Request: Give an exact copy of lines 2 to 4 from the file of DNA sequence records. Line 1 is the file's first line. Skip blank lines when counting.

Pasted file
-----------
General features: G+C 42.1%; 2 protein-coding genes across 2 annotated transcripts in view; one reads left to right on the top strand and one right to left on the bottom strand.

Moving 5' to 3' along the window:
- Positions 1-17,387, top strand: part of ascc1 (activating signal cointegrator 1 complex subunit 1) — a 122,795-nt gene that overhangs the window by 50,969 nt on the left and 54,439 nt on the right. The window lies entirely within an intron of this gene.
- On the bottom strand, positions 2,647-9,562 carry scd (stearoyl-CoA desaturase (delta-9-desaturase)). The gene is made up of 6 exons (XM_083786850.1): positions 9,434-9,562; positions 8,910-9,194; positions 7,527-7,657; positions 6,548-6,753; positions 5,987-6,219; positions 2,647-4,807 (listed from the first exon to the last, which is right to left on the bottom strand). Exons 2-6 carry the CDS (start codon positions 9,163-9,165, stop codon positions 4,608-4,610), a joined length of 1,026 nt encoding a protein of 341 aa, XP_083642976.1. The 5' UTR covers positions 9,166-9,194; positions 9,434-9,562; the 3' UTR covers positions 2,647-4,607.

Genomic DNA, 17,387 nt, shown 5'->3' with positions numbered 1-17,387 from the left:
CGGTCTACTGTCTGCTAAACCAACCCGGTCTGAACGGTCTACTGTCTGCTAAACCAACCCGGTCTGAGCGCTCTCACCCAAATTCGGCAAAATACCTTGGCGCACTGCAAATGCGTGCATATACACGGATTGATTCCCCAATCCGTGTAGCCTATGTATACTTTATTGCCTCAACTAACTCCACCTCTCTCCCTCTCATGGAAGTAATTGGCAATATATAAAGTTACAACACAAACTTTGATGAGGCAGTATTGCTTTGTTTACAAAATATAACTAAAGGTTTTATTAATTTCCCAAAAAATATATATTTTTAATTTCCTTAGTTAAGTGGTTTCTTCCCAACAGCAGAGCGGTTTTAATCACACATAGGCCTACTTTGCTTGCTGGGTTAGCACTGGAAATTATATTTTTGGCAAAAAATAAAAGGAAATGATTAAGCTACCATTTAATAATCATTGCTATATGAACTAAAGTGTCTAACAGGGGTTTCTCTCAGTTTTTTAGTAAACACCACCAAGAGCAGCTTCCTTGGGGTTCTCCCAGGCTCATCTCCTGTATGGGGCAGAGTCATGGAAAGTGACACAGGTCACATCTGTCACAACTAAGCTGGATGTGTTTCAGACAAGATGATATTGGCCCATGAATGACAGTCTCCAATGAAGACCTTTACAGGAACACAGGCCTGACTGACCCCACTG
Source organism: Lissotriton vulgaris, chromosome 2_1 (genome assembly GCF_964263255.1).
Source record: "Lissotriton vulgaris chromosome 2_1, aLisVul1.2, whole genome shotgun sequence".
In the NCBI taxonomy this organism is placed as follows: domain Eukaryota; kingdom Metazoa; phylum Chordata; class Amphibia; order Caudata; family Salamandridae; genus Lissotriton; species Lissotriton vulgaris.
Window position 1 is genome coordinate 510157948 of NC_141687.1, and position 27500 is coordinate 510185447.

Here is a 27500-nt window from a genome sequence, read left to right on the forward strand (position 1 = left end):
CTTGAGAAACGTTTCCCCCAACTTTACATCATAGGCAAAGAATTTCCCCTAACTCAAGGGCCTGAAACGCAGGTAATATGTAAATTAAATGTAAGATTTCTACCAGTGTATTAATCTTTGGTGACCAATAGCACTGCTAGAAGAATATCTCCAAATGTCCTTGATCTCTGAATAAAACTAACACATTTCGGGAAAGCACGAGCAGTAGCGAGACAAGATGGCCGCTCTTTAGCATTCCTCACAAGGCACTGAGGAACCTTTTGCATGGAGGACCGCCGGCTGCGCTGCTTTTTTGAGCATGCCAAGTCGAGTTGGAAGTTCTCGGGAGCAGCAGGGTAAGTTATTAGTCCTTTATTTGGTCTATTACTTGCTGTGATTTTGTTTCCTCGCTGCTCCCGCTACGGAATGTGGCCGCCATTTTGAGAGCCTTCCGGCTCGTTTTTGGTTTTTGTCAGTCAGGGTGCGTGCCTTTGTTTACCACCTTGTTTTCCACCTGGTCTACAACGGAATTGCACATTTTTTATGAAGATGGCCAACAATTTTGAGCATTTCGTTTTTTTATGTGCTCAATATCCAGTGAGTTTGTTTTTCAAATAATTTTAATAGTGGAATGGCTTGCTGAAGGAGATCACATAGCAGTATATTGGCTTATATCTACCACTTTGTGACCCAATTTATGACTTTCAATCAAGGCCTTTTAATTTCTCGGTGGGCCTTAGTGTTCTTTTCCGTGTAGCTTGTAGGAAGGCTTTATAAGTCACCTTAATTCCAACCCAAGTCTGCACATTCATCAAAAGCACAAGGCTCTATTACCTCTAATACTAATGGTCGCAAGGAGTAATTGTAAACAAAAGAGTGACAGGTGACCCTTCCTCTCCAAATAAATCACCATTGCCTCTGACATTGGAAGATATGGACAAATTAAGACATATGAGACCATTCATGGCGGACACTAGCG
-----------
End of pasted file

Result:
Moving 5' to 3' along the window:
- Positions 1-17,387, top strand: part of ascc1 (activating signal cointegrator 1 complex subunit 1) — a 122,795-nt gene that overhangs the window by 50,969 nt on the left and 54,439 nt on the right. The window lies entirely within an intron of this gene.
- On the bottom strand, positions 2,647-9,562 carry scd (stearoyl-CoA desaturase (delta-9-desaturase)). The gene is made up of 6 exons (XM_083786850.1): positions 9,434-9,562; positions 8,910-9,194; positions 7,527-7,657; positions 6,548-6,753; positions 5,987-6,219; positions 2,647-4,807 (listed from the first exon to the last, which is right to left on the bottom strand). Exons 2-6 carry the CDS (start codon positions 9,163-9,165, stop codon positions 4,608-4,610), a joined length of 1,026 nt encoding a protein of 341 aa, XP_083642976.1. The 5' UTR covers positions 9,166-9,194; positions 9,434-9,562; the 3' UTR covers positions 2,647-4,607.